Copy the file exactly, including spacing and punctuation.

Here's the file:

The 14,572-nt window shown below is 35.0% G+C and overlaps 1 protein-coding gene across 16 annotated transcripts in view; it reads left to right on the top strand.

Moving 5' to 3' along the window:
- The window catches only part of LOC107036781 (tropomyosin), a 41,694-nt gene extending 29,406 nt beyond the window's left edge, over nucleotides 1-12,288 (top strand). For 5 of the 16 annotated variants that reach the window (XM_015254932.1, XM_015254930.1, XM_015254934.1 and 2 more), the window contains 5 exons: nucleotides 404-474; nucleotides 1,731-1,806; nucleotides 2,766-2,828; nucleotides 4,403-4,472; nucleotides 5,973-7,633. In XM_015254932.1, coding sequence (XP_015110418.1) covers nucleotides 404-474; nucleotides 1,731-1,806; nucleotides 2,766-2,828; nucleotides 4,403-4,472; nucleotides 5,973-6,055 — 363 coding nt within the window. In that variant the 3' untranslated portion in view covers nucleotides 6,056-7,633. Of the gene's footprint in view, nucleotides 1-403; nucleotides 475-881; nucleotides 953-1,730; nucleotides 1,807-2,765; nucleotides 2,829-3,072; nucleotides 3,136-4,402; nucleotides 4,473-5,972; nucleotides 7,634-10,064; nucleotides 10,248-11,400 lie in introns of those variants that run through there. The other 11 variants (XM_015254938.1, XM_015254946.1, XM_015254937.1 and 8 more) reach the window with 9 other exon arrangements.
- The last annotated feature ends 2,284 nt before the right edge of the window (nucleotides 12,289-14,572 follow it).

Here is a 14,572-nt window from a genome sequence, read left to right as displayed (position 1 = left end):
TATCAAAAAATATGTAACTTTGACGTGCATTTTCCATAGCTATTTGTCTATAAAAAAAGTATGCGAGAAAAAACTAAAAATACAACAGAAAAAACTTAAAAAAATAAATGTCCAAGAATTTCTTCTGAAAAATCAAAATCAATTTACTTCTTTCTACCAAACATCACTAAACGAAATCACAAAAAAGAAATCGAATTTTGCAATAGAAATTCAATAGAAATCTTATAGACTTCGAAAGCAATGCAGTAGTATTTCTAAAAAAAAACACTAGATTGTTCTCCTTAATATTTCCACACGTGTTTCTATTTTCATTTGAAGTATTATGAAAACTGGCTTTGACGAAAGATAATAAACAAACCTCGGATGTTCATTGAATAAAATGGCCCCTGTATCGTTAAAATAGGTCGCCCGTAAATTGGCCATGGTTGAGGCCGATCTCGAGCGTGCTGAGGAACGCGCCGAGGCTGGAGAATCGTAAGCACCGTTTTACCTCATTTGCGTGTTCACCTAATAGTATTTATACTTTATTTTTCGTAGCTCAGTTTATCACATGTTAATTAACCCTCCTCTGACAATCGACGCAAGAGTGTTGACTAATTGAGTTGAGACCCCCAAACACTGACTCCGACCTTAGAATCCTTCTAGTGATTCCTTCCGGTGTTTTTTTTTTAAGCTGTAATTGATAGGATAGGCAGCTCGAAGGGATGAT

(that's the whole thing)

The 14,572-nt window shown below is 35.0% G+C and overlaps 1 protein-coding gene across 16 annotated transcripts in view; it reads left to right on the top strand.

Moving 5' to 3' along the window:
- The window catches only part of LOC107036781 (tropomyosin), a 41,694-nt gene extending 29,406 nt beyond the window's left edge, over nucleotides 1-12,288 (top strand). For 5 of the 16 annotated variants that reach the window (XM_015254932.1, XM_015254930.1, XM_015254934.1 and 2 more), the window contains 5 exons: nucleotides 404-474; nucleotides 1,731-1,806; nucleotides 2,766-2,828; nucleotides 4,403-4,472; nucleotides 5,973-7,633. In XM_015254932.1, coding sequence (XP_015110418.1) covers nucleotides 404-474; nucleotides 1,731-1,806; nucleotides 2,766-2,828; nucleotides 4,403-4,472; nucleotides 5,973-6,055 — 363 coding nt within the window. In that variant the 3' untranslated portion in view covers nucleotides 6,056-7,633. Of the gene's footprint in view, nucleotides 1-403; nucleotides 475-881; nucleotides 953-1,730; nucleotides 1,807-2,765; nucleotides 2,829-3,072; nucleotides 3,136-4,402; nucleotides 4,473-5,972; nucleotides 7,634-10,064; nucleotides 10,248-11,400 lie in introns of those variants that run through there. The other 11 variants (XM_015254938.1, XM_015254946.1, XM_015254937.1 and 8 more) reach the window with 9 other exon arrangements.
- The last annotated feature ends 2,284 nt before the right edge of the window (nucleotides 12,289-14,572 follow it).

Here is a 14,572-nt window from a genome sequence, read left to right as displayed (position 1 = left end):
TATCAAAAAATATGTAACTTTGACGTGCATTTTCCATAGCTATTTGTCTATAAAAAAAGTATGCGAGAAAAAACTAAAAATACAACAGAAAAAACTTAAAAAAATAAATGTCCAAGAATTTCTTCTGAAAAATCAAAATCAATTTACTTCTTTCTACCAAACATCACTAAACGAAATCACAAAAAAGAAATCGAATTTTGCAATAGAAATTCAATAGAAATCTTATAGACTTCGAAAGCAATGCAGTAGTATTTCTAAAAAAAAACACTAGATTGTTCTCCTTAATATTTCCACACGTGTTTCTATTTTCATTTGAAGTATTATGAAAACTGGCTTTGACGAAAGATAATAAACAAACCTCGGATGTTCATTGAATAAAATGGCCCCTGTATCGTTAAAATAGGTCGCCCGTAAATTGGCCATGGTTGAGGCCGATCTCGAGCGTGCTGAGGAACGCGCCGAGGCTGGAGAATCGTAAGCACCGTTTTACCTCATTTGCGTGTTCACCTAATAGTATTTATACTTTATTTTTCGTAGCTCAGTTTATCACATGTTAATTAACCCTCCTCTGACAATCGACGCAAGAGTGTTGACTAATTGAGTTGAGACCCCCAAACACTGACTCCGACCTTAGAATCCTTCTAGTGATTCCTTCCGGTGTTTTTTTTTTAAGCTGTAATTGATAGGATAGGCAGCTCGAAGGGATGAT